What to Do When You Have Too Much to Do

Perhaps you have reached the point in the early afternoon when it dawns on you that you have overreached yet one more time. You won’t be able to get everything done, not in the time you have. When this happens, the first thing to do is accept that you cannot do everything that is on your plate. You must now enter triage mode where you have to make hard choices. These choices involve trade-offs. If you make those trade-offs consciously you just might get through the afternoon with some successes. But too often we go into high gear, maybe we get something done, but it could be the wrong thing, or done in the wrong way. What to do?

First, stop, really stop. Close your eyes. Take a deep breath. Drink some water slowly. Don’t think about your action items. You really can stop for two minutes.

Then ask a few triage questions:

  1. What commitments have I made? Who is depending on me, for what? What is due to whom? What is most urgent?
  2. What’s the minimum I can do to fulfill your commitment. Can I reduce the level of perfection? Renegotiate the scope? Delegate any part of the work? Reduce the length of a phone call or meeting?
  3. Are there any bottleneck tasks? Those are the ones where I can’t move forward until I do them first. For example, I can’t move forward on a workshop design until I determine the three main points ,and I can’t write the outline for a chapter I am working on until I research certain content.
  4. Is there anything that I have promised to myself that I haven’t gotten to for three days (or a week)?
  5. Have I figured out what is for dinner? Can I thaw something, chop the onions, or call for take-out?

Next – I make a short clear list of what I want to focus on now. I dentify the amount of time each task will take. Then, I do them in the order that appeals to me, what do I have the energy for? Is it the hard tasks first, or easy ones first. But get some momentum.

If you go off course, begin by noticing that you have done so. For example, I sit down to address myself to my clear top priority, writing this post, and I “just” check my email. By an amazing sleight of mind, a whole new set of things becomes even more important. All of a sudden I am traveling to distant Internet links, and there, I become absorbed in a riveting question, should I attend that conference in San Francisco? Something in my mind snaps me back to the reality of my pressing deadline, but I have lost precious minutes examining questions about a conference I had never heard of minutes before. Is that a familiar story?

Once you’ve noticed that you’re off course, go back to the short to do list that you have created with patience and kindness.. And set your timer for ten-minute intervals as you address your tasks with compassion and focus.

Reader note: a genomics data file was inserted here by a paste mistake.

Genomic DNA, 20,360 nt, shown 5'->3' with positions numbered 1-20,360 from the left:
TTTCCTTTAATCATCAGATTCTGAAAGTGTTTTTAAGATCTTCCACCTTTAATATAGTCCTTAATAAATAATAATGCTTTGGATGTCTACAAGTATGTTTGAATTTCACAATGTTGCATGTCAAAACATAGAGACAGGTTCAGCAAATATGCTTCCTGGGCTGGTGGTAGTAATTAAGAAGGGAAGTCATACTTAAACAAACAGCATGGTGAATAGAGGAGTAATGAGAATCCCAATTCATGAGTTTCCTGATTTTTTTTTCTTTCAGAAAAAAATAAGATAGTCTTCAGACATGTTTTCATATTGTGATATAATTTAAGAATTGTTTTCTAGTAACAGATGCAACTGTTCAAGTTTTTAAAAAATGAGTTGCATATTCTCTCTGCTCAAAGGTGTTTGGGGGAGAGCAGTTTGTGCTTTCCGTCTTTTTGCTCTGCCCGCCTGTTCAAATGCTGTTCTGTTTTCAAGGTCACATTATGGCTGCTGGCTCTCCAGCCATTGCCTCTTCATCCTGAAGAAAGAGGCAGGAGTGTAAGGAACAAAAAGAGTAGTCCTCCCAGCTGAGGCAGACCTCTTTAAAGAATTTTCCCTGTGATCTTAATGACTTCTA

All of us take on too much, get overwhelmed and lose track of what’s important. The next time this happens to you, ask yourself a few helpful questions, set a new course and follow it with patience and conviction..

First, stop, really stop. Close your eyes. Take a deep breath. Drink some water slowly. Don’t think about your action items. You really can stop for two minutes.

Then ask a few triage questions:

  1. What commitments have I made? Who is depending on me, for what? What is due to whom? What is most urgent?
  2. What’s the minimum I can do to fulfill your commitment. Can I reduce the level of perfection? Renegotiate the scope? Delegate any part of the work? Reduce the length of a phone call or meeting?
  3. Are there any bottleneck tasks? Those are the ones where I can’t move forward until I do them first. For example, I can’t move forward on a workshop design until I determine the three main points ,and I can’t write the outline for a chapter I am working on until I research certain content.
  4. Is there anything that I have promised to myself that I haven’t gotten to for three days (or a week)?
  5. Have I figured out what is for dinner? Can I thaw something, chop the onions, or call for take-out?

Next – I make a short clear list of what I want to focus on now. I dentify the amount of time each task will take. Then, I do them in the order that appeals to me, what do I have the energy for? Is it the hard tasks first, or easy ones first. But get some momentum.

If you go off course, begin by noticing that you have done so. For example, I sit down to address myself to my clear top priority, writing this post, and I “just” check my email. By an amazing sleight of mind, a whole new set of things becomes even more important. All of a sudden I am traveling to distant Internet links, and there, I become absorbed in a riveting question, should I attend that conference in San Francisco? Something in my mind snaps me back to the reality of my pressing deadline, but I have lost precious minutes examining questions about a conference I had never heard of minutes before. Is that a familiar story?

Once you’ve noticed that you’re off course, go back to the short to do list that you have created with patience and kindness.. And set your timer for ten-minute intervals as you address your tasks with compassion and focus.

All of us take on too much, get overwhelmed and lose track of what’s important. The next time this happens to you, ask yourself a few helpful questions, set a new course and follow it with patience and conviction..